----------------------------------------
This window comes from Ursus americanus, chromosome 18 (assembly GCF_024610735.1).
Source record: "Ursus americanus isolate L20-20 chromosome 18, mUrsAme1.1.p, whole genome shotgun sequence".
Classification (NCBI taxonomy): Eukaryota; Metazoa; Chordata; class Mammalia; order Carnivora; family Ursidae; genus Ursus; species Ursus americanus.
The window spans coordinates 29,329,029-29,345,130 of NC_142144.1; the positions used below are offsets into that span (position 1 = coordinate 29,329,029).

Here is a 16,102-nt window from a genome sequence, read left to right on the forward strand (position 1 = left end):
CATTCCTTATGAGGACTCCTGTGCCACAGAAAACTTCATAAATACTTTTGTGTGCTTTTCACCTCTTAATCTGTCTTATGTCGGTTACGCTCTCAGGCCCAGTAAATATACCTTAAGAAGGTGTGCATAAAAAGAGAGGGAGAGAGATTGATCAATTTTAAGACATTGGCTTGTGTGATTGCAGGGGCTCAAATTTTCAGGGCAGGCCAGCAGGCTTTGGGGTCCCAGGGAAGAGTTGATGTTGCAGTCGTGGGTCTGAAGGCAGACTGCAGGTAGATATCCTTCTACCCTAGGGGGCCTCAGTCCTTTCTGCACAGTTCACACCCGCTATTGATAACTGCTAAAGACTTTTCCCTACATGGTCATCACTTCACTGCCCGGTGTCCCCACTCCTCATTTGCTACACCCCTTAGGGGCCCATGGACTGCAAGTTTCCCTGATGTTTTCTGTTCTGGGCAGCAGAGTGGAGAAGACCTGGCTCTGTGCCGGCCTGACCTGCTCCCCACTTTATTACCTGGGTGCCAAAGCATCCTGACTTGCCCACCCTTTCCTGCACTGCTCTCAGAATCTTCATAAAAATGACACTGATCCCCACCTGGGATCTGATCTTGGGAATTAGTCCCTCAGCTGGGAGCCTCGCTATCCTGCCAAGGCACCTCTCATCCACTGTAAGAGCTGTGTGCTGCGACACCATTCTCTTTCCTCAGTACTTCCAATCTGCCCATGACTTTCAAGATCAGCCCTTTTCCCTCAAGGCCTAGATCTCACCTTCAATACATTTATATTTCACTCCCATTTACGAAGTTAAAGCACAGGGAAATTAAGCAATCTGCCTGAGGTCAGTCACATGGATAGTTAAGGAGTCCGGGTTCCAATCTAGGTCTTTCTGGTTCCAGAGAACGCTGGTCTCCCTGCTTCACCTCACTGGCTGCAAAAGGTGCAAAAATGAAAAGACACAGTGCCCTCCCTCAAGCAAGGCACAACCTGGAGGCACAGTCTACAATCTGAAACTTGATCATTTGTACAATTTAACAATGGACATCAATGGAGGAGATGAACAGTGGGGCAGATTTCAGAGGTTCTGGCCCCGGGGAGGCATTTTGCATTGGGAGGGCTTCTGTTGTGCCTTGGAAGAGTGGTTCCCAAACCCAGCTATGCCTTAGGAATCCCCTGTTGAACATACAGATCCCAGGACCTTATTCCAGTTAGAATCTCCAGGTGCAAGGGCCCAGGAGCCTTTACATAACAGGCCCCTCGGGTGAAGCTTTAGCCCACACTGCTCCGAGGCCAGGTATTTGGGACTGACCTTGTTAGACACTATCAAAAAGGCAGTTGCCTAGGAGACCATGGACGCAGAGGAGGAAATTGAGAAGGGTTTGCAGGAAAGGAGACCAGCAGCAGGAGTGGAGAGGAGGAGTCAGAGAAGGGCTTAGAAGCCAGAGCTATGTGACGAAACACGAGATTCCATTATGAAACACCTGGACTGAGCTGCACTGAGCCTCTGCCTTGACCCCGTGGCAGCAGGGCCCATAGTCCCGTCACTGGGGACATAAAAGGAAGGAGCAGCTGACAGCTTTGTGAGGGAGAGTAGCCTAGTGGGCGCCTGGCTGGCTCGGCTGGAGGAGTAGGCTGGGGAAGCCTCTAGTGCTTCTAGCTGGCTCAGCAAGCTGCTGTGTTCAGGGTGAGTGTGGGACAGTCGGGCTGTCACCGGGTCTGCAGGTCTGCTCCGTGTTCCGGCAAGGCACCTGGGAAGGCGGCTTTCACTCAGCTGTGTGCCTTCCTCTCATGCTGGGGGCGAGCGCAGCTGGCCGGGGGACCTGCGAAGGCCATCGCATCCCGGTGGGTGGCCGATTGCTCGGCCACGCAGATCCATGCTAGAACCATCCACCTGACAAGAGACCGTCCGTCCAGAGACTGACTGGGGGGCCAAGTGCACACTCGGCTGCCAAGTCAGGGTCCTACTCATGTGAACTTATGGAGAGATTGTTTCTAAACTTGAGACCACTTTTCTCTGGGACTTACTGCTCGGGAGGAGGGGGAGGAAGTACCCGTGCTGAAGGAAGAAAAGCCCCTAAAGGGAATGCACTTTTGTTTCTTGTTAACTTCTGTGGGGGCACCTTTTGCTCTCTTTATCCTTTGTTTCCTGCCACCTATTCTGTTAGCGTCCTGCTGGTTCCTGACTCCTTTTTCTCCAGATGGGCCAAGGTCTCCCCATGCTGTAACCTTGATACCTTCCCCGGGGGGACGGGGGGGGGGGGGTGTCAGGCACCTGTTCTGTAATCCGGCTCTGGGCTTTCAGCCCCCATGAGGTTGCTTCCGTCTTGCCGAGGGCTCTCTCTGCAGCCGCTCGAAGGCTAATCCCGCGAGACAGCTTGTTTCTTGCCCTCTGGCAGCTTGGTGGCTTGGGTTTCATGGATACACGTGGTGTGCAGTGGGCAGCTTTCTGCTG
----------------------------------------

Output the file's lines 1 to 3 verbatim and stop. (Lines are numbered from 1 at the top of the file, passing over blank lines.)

This window comes from Ursus americanus, chromosome 18 (assembly GCF_024610735.1).
Source record: "Ursus americanus isolate L20-20 chromosome 18, mUrsAme1.1.p, whole genome shotgun sequence".
Classification (NCBI taxonomy): Eukaryota; Metazoa; Chordata; class Mammalia; order Carnivora; family Ursidae; genus Ursus; species Ursus americanus.